Morningstar told the U.S. Department of Labor that its proposed rule on retirement plan investment selection is “out of step” with the best practices that asset managers and financial advisors currently use to integrate environmental, sustainability and corporate governance (ESG) considerations into their plans, according to the fund rating giant’s comment letter.

If the DOL passes the rule as proposed “it would lead to worse outcomes for plan participants as plan sponsors shy away from assessing ESG risks in selecting investments. Indeed, since most participants use qualified default investment options—and ESG considerations would be barred in these options—most participants would not get the benefits that ESG risk analysis can deliver,” Brock Johnson, president of Morningstar Retirement Services, said.

The DOL proposal states that, where investment alternatives are economically indistinguishable, and where the investment selected is based on non-pecuniary ESG factors, fiduciaries should document why the investments are determined to be indistinguishable and why the investment is chosen.

According to Brock, there are no other strategies or kinds of information that the DOL singles out for additional scrutiny the way it proposes to single out evaluating ESG data or strategies informed by this data.

As a result, the proposal would create barriers for considering ESG risks, including those that professional investors managing billions in retirement assets consider to be material. As a result, ERISA fiduciaries would increasingly be out of step with investment professionals who consider material ESG risks, leaving ERISA-covered retirement plans at a disadvantage, Brock said.

Because of the explosive growth of funds that consider ESG in their investment selection, “the line between ESG and non-ESG strategies is increasingly blurry. In this context, the additional scrutiny the department proposes will worsen retirement outcomes as it reduces retirement plan participants’ access to a variety of ESG strategies that are designed to improve investment outcomes by accounting for ESG factors,” Brock said.

“The department’s proposals would put barriers in place for considering ESG risks, including those that professional investors managing billions in retirement assets consider to be material. This will mean that ERISA fiduciaries would increasingly be out of step with investment professionals who will consider material ESG risks when they evaluate risks, leaving participants in ERISA-covered retirement plans at a disadvantage,” he added.

The agency is also out of step with the reality of how mainstream ESG investing has become, the fund rating giant asserted. “We are not unique in embracing these factors, something to which our 3,000 fellow signatories of the Principles for Responsible Investment (PRI), representing more than $100 trillion in assets under management, can attest. Indeed, ESG investing has gone completely mainstream, as evidenced by the rapid growth in sustainable fund flows,” Brock added.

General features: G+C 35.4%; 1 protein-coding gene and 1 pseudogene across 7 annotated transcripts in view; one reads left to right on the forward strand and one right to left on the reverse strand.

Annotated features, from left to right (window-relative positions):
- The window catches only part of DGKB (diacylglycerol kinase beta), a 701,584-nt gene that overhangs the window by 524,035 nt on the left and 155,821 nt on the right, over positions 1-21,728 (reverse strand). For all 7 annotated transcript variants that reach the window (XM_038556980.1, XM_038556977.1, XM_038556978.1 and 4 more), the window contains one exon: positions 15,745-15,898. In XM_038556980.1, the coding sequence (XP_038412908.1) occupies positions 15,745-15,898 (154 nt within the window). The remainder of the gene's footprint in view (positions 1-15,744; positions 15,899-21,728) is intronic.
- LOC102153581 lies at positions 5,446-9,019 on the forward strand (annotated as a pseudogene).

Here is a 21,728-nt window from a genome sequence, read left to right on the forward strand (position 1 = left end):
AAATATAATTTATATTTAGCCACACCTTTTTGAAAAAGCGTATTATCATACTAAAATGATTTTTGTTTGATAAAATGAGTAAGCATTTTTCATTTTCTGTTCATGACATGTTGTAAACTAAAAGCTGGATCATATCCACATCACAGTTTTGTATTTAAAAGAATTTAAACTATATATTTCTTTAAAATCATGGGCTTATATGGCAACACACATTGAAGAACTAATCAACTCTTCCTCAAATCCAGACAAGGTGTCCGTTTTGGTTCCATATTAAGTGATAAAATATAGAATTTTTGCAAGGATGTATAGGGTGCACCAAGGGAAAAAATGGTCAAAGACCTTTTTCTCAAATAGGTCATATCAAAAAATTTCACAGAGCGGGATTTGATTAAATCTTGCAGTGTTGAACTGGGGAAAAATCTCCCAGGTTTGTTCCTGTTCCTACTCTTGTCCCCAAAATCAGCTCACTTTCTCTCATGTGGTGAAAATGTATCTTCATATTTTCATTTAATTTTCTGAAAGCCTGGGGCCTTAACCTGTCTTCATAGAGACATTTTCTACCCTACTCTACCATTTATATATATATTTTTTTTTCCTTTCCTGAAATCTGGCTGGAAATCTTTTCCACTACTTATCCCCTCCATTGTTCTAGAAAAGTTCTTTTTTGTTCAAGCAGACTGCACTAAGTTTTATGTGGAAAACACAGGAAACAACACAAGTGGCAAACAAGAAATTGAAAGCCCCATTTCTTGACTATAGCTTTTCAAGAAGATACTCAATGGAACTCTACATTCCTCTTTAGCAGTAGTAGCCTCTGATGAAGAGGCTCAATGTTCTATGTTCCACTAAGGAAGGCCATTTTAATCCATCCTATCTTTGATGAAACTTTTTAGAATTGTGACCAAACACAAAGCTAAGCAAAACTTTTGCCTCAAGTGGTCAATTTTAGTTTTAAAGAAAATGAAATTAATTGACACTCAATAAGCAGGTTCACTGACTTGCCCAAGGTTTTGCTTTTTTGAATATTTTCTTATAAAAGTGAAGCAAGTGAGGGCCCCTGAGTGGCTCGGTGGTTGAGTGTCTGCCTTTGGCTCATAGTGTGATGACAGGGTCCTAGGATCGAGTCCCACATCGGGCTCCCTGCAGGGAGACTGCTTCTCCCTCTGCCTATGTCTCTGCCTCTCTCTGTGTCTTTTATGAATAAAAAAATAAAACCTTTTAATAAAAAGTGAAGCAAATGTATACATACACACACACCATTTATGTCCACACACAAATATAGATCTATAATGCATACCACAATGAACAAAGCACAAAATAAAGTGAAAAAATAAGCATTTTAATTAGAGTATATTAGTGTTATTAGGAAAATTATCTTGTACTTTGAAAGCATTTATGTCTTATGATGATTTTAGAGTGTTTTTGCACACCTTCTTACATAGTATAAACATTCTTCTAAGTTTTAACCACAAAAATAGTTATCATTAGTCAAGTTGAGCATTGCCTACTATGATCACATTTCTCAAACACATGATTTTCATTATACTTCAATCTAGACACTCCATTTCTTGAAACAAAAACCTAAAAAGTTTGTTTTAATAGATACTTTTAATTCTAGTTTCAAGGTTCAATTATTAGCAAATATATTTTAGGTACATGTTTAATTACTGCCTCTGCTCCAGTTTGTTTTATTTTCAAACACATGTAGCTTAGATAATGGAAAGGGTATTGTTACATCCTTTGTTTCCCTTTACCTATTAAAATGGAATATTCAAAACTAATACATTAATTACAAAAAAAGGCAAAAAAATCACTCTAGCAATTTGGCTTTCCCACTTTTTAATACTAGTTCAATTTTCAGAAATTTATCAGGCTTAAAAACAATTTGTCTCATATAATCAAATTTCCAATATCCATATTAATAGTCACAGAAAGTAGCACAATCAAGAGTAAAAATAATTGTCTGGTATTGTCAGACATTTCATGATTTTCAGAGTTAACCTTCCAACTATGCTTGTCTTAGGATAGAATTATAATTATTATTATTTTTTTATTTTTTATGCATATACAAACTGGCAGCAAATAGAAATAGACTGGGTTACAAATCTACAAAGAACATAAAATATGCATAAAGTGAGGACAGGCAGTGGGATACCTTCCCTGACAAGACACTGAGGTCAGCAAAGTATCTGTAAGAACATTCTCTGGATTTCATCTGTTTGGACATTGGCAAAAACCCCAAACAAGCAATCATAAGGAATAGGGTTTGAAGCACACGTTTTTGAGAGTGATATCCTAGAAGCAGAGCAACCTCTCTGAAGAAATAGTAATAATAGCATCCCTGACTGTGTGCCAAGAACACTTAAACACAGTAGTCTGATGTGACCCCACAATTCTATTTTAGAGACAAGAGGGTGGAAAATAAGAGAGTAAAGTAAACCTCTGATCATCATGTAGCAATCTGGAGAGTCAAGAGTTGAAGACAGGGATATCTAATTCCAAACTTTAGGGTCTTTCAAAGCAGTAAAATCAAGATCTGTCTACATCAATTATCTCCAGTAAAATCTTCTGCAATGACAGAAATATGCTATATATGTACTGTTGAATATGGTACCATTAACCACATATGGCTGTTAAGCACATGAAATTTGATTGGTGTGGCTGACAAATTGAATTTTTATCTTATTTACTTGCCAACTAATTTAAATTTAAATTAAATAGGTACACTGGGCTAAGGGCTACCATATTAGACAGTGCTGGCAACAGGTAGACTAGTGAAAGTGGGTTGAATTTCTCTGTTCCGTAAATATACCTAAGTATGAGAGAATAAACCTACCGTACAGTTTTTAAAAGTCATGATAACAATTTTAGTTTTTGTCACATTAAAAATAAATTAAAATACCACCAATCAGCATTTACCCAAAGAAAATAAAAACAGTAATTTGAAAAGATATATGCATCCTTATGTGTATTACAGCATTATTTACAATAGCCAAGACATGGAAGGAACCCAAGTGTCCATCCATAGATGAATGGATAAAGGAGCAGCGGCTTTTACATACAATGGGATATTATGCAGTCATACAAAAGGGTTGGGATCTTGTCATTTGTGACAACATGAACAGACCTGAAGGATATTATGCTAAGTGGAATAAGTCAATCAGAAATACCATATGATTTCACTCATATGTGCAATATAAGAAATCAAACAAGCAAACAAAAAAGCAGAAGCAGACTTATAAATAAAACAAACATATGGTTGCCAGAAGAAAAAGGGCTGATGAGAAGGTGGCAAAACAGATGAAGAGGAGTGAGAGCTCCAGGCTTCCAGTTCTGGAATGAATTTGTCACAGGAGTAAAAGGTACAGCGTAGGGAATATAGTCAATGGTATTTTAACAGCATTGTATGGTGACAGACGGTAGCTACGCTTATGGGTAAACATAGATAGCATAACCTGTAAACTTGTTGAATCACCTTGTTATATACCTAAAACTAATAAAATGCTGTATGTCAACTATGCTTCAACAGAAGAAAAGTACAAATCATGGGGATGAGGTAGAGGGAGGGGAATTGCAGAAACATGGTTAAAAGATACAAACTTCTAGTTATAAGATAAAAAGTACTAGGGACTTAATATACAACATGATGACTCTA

Growth in ESG investments and even conventional funds that factor in ESG issues in a variety of ways—termed ESG consideration funds—has been explosive. In fact, the number of ESG consideration funds grew more than tenfold, from fewer than 50 at the end of 2017 to over 500 as of December 2019, Morningstar said.

Morningstar also believes it is a mistake for DOL to bar plan sponsors from considering ESG risk in qualified default investment alternatives. “The department’s proposal forces participants” to simply hope that ESG risks are being managed and analyzed, instead of permitting a thorough ESG analysis that would develop a view of the long-term sustainability of an investment,” Brock said.

“As is becoming increasingly common among investment professionals, we believe that to holistically assess a company’s long-term prospects, financial analysts need a view into the sustainability of its business, which determines the likelihood that the firm will continue to generate or expand cash flows,” Brock said.

DOL’s proposed rule also represents a sharp break with the agency’s historical approach to enforcing fiduciary standards, Morningstar argued. “DOL has never opined that an approach to evaluating investment risks is better than any other approach, while this rule does just that. Existing law is sufficient to ensure that fiduciaries select investments that are in their participants’ best interest,” he added.